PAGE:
Dancing is still an option, but it's no longer in the parish hall. Hence, not all women in the dancing scene are NCGs, but some of them are, and most women just love men who can dance, period. My sisters and I dragged our brothers along to swing dances and ceilidhs. They were so skeptical at first, but when they realized how much fun it was, they couldn't get enough. My brother is set to marry his dance partner later this year!

Also, I think people get stuck on the idea that they have to hang out with people who are only in the right age group. Rubbish! Cultivate a relationship with a professor, a young family, an old lady, your office delivery guy, the barista at your coffee shop. These people all have sisters and nephews and cousins and neighbors who are great, searching singles. Meeting someone at their cousin's first communion, or because you did the music for their sister's wedding is so much less awkward than trolling for a mate in a single's group.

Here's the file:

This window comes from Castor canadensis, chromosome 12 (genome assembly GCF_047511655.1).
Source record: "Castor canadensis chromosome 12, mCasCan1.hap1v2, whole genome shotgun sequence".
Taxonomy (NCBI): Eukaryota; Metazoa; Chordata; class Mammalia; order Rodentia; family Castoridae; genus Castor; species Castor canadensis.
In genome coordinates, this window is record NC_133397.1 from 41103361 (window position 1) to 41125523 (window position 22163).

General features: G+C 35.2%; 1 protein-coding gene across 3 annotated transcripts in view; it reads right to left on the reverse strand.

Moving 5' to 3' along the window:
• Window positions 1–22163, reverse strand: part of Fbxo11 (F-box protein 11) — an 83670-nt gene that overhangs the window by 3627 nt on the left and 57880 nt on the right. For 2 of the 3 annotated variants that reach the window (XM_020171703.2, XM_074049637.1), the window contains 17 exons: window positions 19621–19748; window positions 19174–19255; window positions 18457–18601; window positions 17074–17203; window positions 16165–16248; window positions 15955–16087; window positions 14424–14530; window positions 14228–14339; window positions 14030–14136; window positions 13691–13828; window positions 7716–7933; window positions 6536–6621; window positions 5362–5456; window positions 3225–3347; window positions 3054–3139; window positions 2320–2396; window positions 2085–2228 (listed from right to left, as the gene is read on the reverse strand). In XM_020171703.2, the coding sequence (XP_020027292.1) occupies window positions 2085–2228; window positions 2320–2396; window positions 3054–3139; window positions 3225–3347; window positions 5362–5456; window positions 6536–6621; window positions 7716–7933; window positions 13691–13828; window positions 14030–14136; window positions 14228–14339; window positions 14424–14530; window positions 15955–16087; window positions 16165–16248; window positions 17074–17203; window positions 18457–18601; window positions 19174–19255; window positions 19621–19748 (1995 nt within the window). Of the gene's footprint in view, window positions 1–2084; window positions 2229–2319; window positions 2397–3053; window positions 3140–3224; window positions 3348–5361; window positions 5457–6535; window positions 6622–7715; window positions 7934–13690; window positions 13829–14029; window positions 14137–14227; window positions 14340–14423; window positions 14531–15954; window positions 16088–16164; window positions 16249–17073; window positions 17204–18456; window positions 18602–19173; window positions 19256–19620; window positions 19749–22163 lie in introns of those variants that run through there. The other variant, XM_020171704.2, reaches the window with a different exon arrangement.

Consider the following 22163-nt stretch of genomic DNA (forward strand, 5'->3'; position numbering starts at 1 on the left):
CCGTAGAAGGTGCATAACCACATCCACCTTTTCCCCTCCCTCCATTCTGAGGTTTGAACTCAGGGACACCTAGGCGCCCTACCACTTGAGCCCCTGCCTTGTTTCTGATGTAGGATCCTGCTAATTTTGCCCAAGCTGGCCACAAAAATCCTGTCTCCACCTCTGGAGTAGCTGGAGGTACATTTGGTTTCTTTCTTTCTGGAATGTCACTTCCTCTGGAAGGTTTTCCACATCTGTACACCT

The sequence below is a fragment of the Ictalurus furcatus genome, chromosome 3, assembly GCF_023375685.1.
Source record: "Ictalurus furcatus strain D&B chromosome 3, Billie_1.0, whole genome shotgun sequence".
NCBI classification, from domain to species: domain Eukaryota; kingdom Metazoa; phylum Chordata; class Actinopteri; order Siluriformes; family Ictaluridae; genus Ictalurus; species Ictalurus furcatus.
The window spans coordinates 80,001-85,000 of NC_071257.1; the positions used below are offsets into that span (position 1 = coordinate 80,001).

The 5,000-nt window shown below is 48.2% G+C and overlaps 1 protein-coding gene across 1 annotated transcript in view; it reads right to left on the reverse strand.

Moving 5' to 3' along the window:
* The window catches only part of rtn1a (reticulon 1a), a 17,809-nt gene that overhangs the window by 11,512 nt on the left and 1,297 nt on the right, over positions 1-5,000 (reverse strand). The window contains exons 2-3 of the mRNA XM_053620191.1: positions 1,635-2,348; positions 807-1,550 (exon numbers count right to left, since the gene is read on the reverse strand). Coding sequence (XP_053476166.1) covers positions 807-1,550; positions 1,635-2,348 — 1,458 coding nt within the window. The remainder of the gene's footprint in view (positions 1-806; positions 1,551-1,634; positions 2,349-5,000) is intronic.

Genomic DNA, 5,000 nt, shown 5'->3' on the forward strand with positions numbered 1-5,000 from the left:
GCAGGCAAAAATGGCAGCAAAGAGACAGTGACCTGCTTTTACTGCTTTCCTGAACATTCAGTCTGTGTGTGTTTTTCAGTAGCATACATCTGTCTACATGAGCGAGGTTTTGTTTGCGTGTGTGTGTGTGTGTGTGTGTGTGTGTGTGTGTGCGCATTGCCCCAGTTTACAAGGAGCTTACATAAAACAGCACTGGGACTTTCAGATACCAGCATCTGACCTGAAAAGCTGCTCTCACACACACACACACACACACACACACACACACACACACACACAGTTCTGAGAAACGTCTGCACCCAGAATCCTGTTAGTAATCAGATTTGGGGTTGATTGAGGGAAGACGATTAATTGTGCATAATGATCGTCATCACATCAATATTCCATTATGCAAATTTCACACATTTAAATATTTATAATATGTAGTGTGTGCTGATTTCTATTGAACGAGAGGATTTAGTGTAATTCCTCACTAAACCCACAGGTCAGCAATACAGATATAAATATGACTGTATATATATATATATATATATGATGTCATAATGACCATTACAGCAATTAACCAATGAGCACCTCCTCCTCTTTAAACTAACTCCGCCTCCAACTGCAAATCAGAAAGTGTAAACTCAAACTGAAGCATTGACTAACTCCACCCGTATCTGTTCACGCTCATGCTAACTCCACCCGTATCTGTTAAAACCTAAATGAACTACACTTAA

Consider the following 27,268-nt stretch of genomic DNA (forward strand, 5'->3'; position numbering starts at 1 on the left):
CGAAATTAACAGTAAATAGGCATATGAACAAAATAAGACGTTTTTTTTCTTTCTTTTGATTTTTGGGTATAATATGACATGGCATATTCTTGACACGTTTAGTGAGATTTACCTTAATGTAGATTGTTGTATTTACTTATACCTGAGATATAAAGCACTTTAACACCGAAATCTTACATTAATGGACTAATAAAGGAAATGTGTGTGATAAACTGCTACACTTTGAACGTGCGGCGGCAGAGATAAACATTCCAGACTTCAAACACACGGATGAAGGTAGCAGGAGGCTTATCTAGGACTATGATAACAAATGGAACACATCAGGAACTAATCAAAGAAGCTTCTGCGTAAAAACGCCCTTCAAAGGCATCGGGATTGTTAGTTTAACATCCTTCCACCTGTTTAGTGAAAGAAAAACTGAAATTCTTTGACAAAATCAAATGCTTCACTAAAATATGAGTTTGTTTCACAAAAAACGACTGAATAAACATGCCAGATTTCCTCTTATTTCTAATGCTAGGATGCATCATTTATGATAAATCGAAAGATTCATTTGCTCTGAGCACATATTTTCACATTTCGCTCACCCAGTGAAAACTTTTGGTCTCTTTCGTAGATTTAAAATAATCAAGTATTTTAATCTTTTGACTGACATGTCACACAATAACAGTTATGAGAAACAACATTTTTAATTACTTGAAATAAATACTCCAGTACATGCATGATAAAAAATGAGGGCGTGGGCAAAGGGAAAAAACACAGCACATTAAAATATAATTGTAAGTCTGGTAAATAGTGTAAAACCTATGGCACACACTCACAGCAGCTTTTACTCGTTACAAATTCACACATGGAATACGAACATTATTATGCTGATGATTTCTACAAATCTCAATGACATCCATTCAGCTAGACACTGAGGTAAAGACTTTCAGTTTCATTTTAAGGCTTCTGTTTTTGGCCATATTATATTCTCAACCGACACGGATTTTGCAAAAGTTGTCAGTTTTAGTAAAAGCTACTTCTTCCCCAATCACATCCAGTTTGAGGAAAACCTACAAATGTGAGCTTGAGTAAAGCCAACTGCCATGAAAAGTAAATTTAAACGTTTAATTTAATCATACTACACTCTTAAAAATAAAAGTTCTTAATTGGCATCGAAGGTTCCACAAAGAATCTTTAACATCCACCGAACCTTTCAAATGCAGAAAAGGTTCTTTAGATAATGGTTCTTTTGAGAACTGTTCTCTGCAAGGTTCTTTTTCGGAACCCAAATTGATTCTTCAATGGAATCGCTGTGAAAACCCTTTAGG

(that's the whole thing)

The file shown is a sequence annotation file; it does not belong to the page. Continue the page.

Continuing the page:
I think ministering to others is also a good way to meet people. Organize some young people to work at a soup kitchen, fix an old lady's house, take a trip to Haiti, get involved in the pro-life movement, get on the Theology on Tap organizing team. I just found an intriguing group called Singles Serving Orphans that goes down to S. American orphanages.

A lot of times women are doing all the heavy lifting to keep groups like this afloat. If they see a guy who's an organized, dynamic, effective leader/servant in one of these groups, they think "At last! Here is a man I could follow! What a relief to meet someone who can pull his own weight!"